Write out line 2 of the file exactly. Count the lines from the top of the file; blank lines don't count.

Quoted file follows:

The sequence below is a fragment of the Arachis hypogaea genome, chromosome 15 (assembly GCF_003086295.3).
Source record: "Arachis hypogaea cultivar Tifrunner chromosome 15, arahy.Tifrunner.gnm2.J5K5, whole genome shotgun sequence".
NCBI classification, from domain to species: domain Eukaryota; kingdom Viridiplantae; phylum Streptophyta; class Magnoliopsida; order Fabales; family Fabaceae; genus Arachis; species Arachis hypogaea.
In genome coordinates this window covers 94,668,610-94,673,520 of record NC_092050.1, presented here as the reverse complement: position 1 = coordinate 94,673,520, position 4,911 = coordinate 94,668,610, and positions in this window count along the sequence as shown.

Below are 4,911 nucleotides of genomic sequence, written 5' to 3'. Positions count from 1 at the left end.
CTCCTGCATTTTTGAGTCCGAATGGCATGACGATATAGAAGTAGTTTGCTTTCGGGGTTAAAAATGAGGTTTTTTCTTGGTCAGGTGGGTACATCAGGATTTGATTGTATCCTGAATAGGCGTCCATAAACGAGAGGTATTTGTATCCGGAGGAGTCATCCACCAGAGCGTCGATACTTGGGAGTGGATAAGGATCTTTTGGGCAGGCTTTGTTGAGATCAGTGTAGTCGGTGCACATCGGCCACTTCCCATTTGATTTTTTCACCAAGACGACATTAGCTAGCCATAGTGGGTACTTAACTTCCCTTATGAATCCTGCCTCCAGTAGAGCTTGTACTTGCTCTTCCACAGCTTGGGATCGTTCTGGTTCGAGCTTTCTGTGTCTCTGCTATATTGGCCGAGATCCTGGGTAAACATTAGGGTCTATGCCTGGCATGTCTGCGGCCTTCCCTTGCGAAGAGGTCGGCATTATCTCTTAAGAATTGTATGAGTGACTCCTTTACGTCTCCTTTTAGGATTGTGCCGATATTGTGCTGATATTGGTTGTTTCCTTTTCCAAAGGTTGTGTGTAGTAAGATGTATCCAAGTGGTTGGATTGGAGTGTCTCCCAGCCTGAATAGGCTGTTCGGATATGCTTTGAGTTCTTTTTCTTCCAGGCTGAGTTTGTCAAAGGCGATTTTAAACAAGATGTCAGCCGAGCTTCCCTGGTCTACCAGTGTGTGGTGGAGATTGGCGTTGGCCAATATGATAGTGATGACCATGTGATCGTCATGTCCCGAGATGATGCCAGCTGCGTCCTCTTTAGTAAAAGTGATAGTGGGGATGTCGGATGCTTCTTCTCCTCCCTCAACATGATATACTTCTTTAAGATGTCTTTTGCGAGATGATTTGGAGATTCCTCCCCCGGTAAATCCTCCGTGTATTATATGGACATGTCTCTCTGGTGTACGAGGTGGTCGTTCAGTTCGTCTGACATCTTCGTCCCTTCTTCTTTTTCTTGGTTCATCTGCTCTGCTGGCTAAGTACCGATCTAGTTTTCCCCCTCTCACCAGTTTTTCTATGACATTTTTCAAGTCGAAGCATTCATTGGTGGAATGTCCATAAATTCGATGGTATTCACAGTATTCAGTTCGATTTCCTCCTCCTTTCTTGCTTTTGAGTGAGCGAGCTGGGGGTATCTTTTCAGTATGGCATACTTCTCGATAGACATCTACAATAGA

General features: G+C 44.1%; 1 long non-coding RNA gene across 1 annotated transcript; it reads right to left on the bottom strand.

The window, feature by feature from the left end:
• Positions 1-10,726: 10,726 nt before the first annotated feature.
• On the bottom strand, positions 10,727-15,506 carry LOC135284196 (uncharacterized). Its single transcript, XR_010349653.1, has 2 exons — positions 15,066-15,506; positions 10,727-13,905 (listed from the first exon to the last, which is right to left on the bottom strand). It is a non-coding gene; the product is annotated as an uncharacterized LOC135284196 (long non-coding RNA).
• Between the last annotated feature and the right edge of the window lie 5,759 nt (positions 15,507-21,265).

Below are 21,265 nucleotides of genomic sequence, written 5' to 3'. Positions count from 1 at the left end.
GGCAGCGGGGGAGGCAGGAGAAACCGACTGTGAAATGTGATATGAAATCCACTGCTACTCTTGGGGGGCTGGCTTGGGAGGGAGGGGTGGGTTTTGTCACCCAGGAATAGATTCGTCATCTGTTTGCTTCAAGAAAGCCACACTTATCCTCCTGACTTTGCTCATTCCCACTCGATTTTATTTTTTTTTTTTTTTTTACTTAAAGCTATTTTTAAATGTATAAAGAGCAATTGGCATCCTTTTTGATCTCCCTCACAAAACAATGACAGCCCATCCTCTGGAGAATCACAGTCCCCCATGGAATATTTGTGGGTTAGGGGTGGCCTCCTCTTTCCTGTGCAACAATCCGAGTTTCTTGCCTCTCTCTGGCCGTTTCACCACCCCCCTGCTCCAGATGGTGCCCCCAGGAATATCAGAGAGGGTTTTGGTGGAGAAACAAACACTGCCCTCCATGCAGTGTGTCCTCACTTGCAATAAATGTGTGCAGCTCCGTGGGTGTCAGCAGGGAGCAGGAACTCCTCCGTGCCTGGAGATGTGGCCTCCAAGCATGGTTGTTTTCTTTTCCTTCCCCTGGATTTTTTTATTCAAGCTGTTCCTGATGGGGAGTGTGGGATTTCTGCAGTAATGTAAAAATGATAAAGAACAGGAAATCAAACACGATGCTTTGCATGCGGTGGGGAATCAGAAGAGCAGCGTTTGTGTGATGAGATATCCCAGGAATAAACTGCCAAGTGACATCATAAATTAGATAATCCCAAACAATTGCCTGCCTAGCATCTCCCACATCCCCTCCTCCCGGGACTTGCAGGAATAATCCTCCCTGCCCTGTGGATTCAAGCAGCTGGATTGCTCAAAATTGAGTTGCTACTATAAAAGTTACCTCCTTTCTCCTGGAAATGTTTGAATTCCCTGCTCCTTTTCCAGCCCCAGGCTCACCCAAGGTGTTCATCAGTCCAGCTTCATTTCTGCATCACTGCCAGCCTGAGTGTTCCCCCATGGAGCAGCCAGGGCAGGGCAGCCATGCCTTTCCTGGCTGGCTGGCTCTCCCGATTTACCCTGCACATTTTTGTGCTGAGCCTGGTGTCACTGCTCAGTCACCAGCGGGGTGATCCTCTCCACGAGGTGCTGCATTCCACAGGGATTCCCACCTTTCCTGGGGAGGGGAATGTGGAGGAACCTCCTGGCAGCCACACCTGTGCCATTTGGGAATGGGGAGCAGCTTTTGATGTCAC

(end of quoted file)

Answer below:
Source record: "Arachis hypogaea cultivar Tifrunner chromosome 15, arahy.Tifrunner.gnm2.J5K5, whole genome shotgun sequence".